Facebook Friends and Other Anomalies

Even before a pandemic locked us in our homes, the digital age was chipping away at the heart of friendship. Facebook friendships seem to be a mainstay and Zoom calls replace face-to-face interactions.

Welcome to the new definition of friendship.

I remember the first time Facebook asked me: “Do you know this person outside of Facebook?” as I was accepting their friend request. Good question.

Do I have to know someone to be their friend?

Facebook was just doing research to help them meet the needs of their millions-wide audience. However, that question provoked me to consider if friendship can be defined according to the status quo in this “Cyber Generation.”


Has our high-speed cyber-world changed the very definition of friendship? Is this new era of texting and electronic mail powerful enough to redefine such a basic characteristic of human society?

It remains to be seen if a future Oxford entry for friendship might read “a person shown in your Facebook queue with whom you only interact electronically.”

Currently, friendship is “the state of liking and being with a person” or “the relationship between people who help or support each other.”

In practical terms, this means friendship should be a support network. Can that happen on Facebook? Sure. However, if liking a status of someone going through a tough time is the extent of your “support,” you can hardly be considered a true friend.

Friendship involves reciprocity and respect. It takes an investment on the part of both parties.


Considering the academic definition, friendship makes people feel accepted. This sense of camaraderie extends through good and bad times.

We’ve all been warned about “fair weather friends.” The Bible has something to say on this subject is well.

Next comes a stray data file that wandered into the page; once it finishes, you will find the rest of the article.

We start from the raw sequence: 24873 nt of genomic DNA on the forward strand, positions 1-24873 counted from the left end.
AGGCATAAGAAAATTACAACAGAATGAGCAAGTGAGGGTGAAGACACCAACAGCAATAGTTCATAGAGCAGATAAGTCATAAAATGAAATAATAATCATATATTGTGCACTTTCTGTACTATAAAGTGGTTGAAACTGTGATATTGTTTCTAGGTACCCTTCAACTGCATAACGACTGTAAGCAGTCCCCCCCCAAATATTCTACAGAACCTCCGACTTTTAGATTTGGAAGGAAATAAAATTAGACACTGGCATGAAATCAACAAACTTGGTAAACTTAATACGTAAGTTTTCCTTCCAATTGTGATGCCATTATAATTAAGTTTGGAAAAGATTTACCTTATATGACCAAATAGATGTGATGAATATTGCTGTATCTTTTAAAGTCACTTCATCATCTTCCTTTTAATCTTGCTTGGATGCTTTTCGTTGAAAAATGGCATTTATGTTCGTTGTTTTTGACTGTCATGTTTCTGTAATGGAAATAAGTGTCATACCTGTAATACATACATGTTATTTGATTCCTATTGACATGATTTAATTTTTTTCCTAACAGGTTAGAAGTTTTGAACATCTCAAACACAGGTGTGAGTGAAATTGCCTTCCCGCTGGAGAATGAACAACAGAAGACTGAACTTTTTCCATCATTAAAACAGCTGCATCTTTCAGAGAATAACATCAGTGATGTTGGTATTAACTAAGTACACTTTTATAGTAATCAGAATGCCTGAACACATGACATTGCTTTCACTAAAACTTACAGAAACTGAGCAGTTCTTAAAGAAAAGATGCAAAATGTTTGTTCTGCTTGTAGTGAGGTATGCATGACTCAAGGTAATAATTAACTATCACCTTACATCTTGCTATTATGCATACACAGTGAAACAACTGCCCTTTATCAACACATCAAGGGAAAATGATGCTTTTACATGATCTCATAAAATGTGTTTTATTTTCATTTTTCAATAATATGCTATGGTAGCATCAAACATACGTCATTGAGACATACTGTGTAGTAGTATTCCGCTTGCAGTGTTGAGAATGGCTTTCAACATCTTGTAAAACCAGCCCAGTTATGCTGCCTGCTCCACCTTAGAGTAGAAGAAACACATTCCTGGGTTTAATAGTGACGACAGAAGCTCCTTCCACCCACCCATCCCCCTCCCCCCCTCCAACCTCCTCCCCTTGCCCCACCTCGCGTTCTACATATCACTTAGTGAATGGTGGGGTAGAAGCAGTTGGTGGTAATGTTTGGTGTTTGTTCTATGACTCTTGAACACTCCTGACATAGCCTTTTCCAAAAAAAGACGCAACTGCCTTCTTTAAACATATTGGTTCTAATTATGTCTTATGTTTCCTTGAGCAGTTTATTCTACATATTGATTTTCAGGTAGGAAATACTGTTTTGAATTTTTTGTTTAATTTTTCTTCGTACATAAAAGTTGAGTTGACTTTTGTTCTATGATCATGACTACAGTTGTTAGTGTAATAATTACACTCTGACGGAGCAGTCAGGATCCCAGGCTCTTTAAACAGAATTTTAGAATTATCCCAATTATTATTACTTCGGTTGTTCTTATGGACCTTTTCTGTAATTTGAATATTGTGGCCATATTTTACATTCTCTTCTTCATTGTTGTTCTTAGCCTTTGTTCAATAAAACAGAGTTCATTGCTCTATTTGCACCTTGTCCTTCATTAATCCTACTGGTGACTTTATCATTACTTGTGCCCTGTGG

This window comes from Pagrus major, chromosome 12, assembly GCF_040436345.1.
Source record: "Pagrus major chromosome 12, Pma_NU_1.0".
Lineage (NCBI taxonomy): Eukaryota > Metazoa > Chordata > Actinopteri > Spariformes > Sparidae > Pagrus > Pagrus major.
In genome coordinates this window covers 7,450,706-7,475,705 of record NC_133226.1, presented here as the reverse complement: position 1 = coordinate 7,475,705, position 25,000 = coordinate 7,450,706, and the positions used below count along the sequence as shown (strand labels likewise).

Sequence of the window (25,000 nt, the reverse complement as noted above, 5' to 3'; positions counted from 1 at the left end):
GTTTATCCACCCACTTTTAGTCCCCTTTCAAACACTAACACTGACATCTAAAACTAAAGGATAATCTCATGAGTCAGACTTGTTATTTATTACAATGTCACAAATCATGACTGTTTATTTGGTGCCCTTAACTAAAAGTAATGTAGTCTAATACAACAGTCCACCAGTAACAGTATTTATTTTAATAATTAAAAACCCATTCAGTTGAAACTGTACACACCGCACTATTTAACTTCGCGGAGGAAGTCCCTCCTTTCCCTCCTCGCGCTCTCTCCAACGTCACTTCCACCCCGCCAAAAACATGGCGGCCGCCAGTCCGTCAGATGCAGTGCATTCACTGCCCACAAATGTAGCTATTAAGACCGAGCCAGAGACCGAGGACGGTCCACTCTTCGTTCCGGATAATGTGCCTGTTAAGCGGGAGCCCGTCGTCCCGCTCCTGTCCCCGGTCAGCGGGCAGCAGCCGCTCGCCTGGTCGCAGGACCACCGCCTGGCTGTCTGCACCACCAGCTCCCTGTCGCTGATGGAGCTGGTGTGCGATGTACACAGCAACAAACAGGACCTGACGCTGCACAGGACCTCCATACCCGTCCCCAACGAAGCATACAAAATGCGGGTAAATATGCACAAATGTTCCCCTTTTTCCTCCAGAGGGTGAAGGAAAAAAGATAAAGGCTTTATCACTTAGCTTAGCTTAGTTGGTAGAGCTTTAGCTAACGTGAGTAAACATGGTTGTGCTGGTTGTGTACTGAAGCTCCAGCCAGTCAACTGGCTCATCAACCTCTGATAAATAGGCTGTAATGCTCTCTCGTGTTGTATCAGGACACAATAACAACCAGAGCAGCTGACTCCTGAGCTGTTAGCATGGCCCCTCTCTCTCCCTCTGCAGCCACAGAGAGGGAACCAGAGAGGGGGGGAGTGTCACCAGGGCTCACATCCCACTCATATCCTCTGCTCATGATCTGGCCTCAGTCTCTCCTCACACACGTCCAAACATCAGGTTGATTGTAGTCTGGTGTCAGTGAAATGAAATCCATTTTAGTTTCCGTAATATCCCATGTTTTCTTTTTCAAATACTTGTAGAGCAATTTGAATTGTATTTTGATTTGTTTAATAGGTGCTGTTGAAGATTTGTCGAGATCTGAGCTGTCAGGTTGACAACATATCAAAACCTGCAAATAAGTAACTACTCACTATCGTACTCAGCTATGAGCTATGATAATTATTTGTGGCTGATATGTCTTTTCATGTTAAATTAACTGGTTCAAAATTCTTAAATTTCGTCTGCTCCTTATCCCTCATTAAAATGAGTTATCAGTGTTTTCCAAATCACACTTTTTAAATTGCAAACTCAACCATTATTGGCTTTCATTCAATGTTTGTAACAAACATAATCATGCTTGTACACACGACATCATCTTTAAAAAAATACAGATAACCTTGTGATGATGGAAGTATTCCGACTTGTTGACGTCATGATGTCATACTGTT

The poor is hated even of his own neighbor: but the rich hath many friends”

Proverbs 14:20

When we post a quick reply to a Facebook status and move on, we aren’t practicing the art of friendship. In fact, we might be doing as little as possible to assuage our guilt without putting our own comfort at risk.

I’m afraid this sort of faux-friendship is making the younger generation misunderstand the depth of true friendship. What is true friendship? The type Jesus demonstrated when he laid down his life for all of us (John 15:13).


I think the ease of which we can claim “friend” status with people in the world of social media diminishes the importance of honest relationships. Relationships where people actually relate to each other and are connected.

Like so many things in this digital age, this misunderstanding and misrepresentation of friendship makes me sad.

Or maybe I’m giving emphasis where none is due. Maybe the shrinking of our world by the reach of the Internet has made our lives richer.

When psychologists agree most people only have at most five true good friends at any given time, the move to connect with thousands of “friends” on social media diminishes the importance of those deep connections.

In the isolation of this pandemic, I can’t help but wonder, who are my friends? I’m pretty sure most of those I “know” on Facebook, Instagram, and other social media outlets won’t show up on my doorstep if I need a ride to a chemotherapy appointment or suddenly find myself a widow.

Isn’t that what true friends are for?

What do you think? Has your definition of friendship changed over the past year or two?

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